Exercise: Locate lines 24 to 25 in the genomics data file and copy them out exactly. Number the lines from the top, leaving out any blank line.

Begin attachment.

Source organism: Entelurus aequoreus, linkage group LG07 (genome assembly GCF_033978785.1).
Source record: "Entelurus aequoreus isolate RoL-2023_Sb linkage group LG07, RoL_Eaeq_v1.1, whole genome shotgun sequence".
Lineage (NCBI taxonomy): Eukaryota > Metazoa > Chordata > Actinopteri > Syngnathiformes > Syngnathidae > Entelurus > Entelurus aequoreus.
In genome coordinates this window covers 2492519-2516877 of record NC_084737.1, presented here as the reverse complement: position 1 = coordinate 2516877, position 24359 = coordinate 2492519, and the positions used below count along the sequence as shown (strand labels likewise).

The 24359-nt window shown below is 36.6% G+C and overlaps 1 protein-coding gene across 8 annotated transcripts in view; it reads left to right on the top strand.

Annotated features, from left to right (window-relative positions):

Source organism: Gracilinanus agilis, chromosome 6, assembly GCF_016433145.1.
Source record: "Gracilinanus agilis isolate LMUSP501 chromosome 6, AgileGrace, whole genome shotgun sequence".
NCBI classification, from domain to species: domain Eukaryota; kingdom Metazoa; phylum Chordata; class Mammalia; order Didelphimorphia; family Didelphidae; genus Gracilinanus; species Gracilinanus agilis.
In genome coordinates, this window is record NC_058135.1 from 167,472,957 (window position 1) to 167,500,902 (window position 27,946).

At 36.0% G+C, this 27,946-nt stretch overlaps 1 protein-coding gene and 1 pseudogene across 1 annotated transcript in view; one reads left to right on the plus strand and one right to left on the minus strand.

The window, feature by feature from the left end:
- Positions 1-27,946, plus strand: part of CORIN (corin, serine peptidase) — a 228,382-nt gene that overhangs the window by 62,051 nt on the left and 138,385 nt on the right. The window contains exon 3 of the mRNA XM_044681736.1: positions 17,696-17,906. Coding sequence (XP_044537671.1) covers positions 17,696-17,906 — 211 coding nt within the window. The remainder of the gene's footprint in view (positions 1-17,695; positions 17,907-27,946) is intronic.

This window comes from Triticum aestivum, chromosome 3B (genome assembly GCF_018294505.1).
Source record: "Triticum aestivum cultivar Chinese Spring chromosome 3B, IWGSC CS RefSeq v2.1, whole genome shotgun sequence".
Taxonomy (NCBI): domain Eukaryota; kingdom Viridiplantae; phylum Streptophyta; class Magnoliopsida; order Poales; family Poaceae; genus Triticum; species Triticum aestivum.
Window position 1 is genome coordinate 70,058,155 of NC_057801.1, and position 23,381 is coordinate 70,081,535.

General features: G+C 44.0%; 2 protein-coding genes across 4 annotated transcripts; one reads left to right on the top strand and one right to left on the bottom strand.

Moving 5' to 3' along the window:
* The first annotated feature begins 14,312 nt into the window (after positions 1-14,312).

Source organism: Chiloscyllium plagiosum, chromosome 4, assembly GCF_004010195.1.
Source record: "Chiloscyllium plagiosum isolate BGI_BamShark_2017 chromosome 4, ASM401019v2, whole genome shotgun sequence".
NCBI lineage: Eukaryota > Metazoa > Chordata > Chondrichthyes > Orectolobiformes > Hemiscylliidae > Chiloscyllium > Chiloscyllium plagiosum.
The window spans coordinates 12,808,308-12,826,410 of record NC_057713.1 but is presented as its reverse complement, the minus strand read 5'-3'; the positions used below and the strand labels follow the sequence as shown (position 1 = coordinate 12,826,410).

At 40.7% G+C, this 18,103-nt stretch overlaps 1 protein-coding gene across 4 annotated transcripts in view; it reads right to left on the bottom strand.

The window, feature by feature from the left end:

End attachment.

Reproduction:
The window spans coordinates 12,808,308-12,826,410 of record NC_057713.1 but is presented as its reverse complement, the minus strand read 5'-3'; the positions used below and the strand labels follow the sequence as shown (position 1 = coordinate 12,826,410).

At 40.7% G+C, this 18,103-nt stretch overlaps 1 protein-coding gene across 4 annotated transcripts in view; it reads right to left on the bottom strand.